It only takes a walk past a hospital to drive home the point that the stuff that can shake a life barely resonates beyond our little minds. And if something as big as our own death won’t even give a pedestrian pause, well, then, what chance do our even smaller neuroses and fears have? There’s nothing like the realization that no one else at the party cares if you’re nervous about being there to make you feel alone in the world.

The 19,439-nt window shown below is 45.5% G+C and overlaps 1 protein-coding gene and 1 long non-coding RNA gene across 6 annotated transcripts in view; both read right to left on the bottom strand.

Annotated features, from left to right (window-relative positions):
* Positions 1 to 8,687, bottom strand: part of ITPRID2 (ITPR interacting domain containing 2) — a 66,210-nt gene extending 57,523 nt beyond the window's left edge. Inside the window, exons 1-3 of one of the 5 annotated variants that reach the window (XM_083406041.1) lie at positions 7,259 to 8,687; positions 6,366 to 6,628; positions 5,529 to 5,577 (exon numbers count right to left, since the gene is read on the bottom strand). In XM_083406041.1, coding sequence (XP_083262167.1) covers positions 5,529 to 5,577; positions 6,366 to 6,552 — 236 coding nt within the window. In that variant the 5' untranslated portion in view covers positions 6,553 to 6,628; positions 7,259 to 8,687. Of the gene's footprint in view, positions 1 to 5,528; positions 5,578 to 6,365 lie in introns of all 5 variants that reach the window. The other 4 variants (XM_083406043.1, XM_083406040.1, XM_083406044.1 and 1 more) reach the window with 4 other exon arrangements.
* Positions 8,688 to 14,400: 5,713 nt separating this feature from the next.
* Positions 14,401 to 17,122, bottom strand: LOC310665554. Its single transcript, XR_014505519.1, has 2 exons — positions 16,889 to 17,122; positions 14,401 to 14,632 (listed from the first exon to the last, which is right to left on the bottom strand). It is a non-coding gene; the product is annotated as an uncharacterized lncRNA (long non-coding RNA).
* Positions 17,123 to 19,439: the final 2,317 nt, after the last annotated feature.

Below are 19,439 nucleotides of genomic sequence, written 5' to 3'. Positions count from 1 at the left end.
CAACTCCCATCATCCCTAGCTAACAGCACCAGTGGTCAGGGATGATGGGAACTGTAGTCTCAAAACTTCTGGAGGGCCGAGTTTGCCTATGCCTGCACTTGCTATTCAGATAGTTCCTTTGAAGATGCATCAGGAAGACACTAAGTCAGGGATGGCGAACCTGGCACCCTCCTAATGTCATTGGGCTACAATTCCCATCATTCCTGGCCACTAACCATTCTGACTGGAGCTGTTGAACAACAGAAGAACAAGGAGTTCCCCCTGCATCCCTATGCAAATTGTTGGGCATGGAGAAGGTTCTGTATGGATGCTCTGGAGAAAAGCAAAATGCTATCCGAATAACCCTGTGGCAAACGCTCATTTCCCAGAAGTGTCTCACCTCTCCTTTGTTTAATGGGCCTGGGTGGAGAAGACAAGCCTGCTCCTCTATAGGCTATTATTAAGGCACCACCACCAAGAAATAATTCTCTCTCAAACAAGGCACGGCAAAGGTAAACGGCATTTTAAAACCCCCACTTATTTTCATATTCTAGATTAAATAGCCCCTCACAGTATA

The short stories in Adam Marek’s collection Instruction Manual for Swallowing draw in both the ridiculous and the fantastical — everything from mechanical wasps to a miniature Busta Rhymes that lives inside us, running our internal systems — but their concerns are much smaller. Most often, they are our little internal battles, the mundane but powerful concerns that wear on us day-to-day, rotated 90 degrees and blown up to epic proportions. It would be something like a nightmare if it weren’t written with such a droll, cockeyed sense of humour: Your niggling psychological fears manifest right in front of your face.